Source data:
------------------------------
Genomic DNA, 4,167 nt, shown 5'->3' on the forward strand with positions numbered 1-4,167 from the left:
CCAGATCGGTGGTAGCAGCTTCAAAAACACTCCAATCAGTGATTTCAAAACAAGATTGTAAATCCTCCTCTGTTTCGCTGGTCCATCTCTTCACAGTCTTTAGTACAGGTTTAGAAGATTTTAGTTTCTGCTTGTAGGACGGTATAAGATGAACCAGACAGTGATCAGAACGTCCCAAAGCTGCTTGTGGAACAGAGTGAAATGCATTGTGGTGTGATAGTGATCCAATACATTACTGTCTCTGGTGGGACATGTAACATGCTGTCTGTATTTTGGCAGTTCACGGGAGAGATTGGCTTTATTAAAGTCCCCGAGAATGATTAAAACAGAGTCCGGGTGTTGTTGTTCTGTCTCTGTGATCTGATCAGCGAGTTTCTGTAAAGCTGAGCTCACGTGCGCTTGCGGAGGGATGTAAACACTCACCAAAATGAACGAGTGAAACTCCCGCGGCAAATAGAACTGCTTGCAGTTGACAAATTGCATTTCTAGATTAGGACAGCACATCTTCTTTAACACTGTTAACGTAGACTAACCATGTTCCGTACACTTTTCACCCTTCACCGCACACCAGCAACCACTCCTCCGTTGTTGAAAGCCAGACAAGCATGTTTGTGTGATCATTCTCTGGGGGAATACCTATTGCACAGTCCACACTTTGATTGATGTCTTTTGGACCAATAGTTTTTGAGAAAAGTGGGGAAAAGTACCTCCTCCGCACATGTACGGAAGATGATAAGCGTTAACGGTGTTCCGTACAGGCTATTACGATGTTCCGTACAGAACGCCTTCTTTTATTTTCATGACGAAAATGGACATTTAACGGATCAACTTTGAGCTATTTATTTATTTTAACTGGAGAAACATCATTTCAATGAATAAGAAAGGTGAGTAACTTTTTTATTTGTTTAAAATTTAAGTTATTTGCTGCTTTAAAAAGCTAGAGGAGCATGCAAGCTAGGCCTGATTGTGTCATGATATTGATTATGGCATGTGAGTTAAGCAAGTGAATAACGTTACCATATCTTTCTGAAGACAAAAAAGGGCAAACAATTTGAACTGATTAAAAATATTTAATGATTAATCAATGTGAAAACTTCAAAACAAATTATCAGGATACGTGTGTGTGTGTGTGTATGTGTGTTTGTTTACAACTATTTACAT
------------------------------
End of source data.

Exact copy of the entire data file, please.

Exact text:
Genomic DNA, 4,167 nt, shown 5'->3' on the forward strand with positions numbered 1-4,167 from the left:
CCAGATCGGTGGTAGCAGCTTCAAAAACACTCCAATCAGTGATTTCAAAACAAGATTGTAAATCCTCCTCTGTTTCGCTGGTCCATCTCTTCACAGTCTTTAGTACAGGTTTAGAAGATTTTAGTTTCTGCTTGTAGGACGGTATAAGATGAACCAGACAGTGATCAGAACGTCCCAAAGCTGCTTGTGGAACAGAGTGAAATGCATTGTGGTGTGATAGTGATCCAATACATTACTGTCTCTGGTGGGACATGTAACATGCTGTCTGTATTTTGGCAGTTCACGGGAGAGATTGGCTTTATTAAAGTCCCCGAGAATGATTAAAACAGAGTCCGGGTGTTGTTGTTCTGTCTCTGTGATCTGATCAGCGAGTTTCTGTAAAGCTGAGCTCACGTGCGCTTGCGGAGGGATGTAAACACTCACCAAAATGAACGAGTGAAACTCCCGCGGCAAATAGAACTGCTTGCAGTTGACAAATTGCATTTCTAGATTAGGACAGCACATCTTCTTTAACACTGTTAACGTAGACTAACCATGTTCCGTACACTTTTCACCCTTCACCGCACACCAGCAACCACTCCTCCGTTGTTGAAAGCCAGACAAGCATGTTTGTGTGATCATTCTCTGGGGGAATACCTATTGCACAGTCCACACTTTGATTGATGTCTTTTGGACCAATAGTTTTTGAGAAAAGTGGGGAAAAGTACCTCCTCCGCACATGTACGGAAGATGATAAGCGTTAACGGTGTTCCGTACAGGCTATTACGATGTTCCGTACAGAACGCCTTCTTTTATTTTCATGACGAAAATGGACATTTAACGGATCAACTTTGAGCTATTTATTTATTTTAACTGGAGAAACATCATTTCAATGAATAAGAAAGGTGAGTAACTTTTTTATTTGTTTAAAATTTAAGTTATTTGCTGCTTTAAAAAGCTAGAGGAGCATGCAAGCTAGGCCTGATTGTGTCATGATATTGATTATGGCATGTGAGTTAAGCAAGTGAATAACGTTACCATATCTTTCTGAAGACAAAAAAGGGCAAACAATTTGAACTGATTAAAAATATTTAATGATTAATCAATGTGAAAACTTCAAAACAAATTATCAGGATACGTGTGTGTGTGTGTGTATGTGTGTTTGTTTACAACTATTTACAT